Nintendo’s decision to tie a major character exclusively to a $50 dollar Pokeball controller for Let’s Go Pikachu & Eevee’s is pure and blatant greed. Worse yet the silence around the decision in general media is deafening considering we regularly see companies taken to task for these sort of anti-consumer decisions. Let’s Go discuss, shall we?
In case you weren’t aware of what I’m talking about Nintendo has released a Pokeball controller for use in Pokemon Let’s Go Pikachu and Let’s Go Eevee. It is undoubtedly a cool piece of collector tech, and though the controls are awkward while using it, the trade-off of the sheer nostalgia play and coolness factor are worth it to most fans—especially the hardcore among them.
So far, so good right? Nintendo produced a custom collector item that has fantastic design appeal and is functional in a game providing even more enjoyment to the most stalwart of fans. How could this possibly be a bad thing?
If we stopped there it wouldn’t be, but in a moment of sheer unmitigated greed (not exactly the most un-Nintendo of moves to be frank) they’ve locked Mew behind this $50 dollar accessory. “Surely this only means I get him early?” I hear you question. “Surely I can get him somewhere else in the game, or by another method, right?”
Nope. If you want every character that you could get in the original games these remakes are based off of you HAVE to buy this controller. Yes, I’m aware that the only way to get Mew before in the game was either to glitch the game (how I received him back in the day) or go to a special event, however, this is a remake of one of the most iconic games out there, and Mew isn’t exactly generic Pokemon #7300—it is kind of a big deal legendary Pokemon in fact.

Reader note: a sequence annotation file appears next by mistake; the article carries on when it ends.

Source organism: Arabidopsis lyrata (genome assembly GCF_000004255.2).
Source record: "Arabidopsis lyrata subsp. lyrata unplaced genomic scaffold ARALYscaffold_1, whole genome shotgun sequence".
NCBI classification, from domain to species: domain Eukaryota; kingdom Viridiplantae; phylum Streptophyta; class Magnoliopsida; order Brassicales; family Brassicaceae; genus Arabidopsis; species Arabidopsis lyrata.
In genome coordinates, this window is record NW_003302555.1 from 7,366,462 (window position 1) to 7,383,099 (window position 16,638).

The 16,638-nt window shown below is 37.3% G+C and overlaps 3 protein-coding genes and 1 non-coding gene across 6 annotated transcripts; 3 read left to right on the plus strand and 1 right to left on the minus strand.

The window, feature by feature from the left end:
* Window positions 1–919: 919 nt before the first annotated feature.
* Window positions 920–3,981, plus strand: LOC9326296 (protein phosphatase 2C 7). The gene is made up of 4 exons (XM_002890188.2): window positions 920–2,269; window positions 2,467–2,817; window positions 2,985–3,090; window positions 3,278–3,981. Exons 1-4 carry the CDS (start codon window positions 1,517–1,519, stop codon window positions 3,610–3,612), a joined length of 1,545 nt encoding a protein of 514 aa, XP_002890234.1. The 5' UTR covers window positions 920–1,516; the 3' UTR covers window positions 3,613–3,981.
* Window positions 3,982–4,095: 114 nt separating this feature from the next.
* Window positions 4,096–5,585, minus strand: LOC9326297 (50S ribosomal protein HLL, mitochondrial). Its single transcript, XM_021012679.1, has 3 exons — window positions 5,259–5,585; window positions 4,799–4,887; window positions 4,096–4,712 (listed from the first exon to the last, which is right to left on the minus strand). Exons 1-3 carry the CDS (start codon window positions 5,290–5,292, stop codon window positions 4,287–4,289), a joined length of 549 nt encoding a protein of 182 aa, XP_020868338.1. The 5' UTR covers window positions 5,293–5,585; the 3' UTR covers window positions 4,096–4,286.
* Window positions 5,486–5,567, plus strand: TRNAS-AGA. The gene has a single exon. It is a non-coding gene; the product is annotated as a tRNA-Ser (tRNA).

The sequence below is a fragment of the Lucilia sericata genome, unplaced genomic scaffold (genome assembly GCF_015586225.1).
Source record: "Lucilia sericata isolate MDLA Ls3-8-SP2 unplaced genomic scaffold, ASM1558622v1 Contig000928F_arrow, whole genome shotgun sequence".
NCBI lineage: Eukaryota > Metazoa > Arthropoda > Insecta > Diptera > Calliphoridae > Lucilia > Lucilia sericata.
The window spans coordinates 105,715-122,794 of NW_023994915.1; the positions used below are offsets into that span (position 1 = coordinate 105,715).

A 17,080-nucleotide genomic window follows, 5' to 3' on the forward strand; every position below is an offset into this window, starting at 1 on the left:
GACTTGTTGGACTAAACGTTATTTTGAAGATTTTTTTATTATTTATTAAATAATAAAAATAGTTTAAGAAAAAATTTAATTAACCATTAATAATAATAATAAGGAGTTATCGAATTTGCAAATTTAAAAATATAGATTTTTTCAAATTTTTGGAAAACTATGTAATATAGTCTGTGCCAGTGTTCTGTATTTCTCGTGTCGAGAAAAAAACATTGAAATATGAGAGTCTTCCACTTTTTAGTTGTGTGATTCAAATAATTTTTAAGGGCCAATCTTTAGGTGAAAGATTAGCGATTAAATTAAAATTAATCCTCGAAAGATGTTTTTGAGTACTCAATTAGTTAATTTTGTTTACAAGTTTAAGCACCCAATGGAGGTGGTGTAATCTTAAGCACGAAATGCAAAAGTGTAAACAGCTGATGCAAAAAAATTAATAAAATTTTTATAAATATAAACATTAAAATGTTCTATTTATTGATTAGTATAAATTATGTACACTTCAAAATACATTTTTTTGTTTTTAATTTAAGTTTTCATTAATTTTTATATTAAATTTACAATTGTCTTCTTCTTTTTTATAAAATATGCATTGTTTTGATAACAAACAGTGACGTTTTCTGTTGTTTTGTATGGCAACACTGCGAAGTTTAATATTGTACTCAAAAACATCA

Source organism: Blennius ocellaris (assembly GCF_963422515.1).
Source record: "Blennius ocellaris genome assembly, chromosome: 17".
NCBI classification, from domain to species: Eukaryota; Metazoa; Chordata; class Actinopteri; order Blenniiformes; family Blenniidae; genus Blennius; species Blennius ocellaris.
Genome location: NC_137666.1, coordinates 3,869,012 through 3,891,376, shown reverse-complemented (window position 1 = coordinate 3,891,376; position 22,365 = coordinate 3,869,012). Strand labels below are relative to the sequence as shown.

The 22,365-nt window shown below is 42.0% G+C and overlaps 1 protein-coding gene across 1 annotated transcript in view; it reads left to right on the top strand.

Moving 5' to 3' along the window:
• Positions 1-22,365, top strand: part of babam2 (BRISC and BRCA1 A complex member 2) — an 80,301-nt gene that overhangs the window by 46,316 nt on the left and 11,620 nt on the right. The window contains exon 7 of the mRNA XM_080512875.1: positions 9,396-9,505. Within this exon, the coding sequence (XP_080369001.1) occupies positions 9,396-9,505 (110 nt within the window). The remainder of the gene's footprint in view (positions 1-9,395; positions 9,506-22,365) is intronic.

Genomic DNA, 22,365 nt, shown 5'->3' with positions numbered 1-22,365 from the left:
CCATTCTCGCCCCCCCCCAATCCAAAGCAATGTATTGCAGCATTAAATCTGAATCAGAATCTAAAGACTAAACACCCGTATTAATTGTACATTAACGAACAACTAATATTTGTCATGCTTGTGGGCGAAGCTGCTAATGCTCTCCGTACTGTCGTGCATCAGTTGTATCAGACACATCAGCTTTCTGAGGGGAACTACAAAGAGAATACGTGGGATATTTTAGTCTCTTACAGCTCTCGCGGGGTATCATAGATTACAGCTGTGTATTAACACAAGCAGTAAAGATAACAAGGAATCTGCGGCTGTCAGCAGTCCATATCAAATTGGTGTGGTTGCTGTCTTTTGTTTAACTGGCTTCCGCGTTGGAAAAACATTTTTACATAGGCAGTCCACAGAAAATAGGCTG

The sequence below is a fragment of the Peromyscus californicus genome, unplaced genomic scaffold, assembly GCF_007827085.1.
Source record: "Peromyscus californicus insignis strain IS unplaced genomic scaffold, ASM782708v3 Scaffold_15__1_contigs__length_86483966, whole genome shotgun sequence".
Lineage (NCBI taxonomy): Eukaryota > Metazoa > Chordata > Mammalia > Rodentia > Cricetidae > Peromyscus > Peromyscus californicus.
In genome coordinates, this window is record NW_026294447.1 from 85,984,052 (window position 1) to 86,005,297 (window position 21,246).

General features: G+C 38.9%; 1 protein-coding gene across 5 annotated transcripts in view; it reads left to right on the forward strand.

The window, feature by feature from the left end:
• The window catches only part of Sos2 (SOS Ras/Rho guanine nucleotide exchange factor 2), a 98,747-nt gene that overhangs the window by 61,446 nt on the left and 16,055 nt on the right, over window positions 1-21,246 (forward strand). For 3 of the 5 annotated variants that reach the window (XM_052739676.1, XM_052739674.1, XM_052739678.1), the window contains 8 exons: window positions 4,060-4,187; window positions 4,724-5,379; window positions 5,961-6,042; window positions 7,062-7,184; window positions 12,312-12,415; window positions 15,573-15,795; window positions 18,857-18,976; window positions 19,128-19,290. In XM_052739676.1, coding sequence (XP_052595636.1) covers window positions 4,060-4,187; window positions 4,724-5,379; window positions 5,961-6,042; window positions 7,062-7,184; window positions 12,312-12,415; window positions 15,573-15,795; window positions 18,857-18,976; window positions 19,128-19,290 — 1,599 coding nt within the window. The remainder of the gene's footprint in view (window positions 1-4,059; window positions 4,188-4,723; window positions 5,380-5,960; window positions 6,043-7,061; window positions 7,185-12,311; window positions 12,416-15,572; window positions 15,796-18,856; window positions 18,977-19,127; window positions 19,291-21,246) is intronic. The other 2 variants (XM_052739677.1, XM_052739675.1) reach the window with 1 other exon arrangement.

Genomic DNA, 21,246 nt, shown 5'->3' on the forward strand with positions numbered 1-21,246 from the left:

“But Daniel, surely I can transfer my Mew I worked so hard to get in Pokemon Go over to Let’s Go Pikachu and Eevee?”
Nope again. In fact Nintendo specifically blocked that character so that you couldn’t do that, forcing people who really want the Pokemon to have to splash out $50 on the controller if they want him, whether they feel the controller necessary or not.
On top of THAT, people that do buy the controller only have that Mew one time, and one time only, for only that save. Once you transfer the Mew over from the controller to your game it can never be downloaded again. This means if your save gets deleted, or you want to start a new save elsewhere, that Mew can never be used again.
Sure, they do this to keep from having 15 Mews that we could just trade out for each game, but it could have been easily solved by doing what every other company does with a DLC and locking it to your profile upon download, allowing you to download it as many times as you wish. Surely they could have come up with a way around it, especially since they disable save backup for this specific title.
So to recap you have a $50 DLC character, with real stats and gameplay, that you can play against other players with, AND can only be used one time only across all of your saves.
And NOBODY is saying ANYTHING?
Over my years of being a gamer I find that when it comes to Nintendo there is a terrible double standard that is employed, mostly due to the rabid loyalty that Nintendo inspires in its most hardcore fans. If you were to categorize me as a fan of anything it would be Nintendo, my room is littered with their merchandise and I find their games among my favorite to play, but I cannot understand this strange double standard. Nintendo is a business, and when they make anti-consumer practices they should at least be discussed in the same vein they would be for other companies. Of course they want to make money, but if this was any other company do you imagine that we would have such deafening silence around this decision?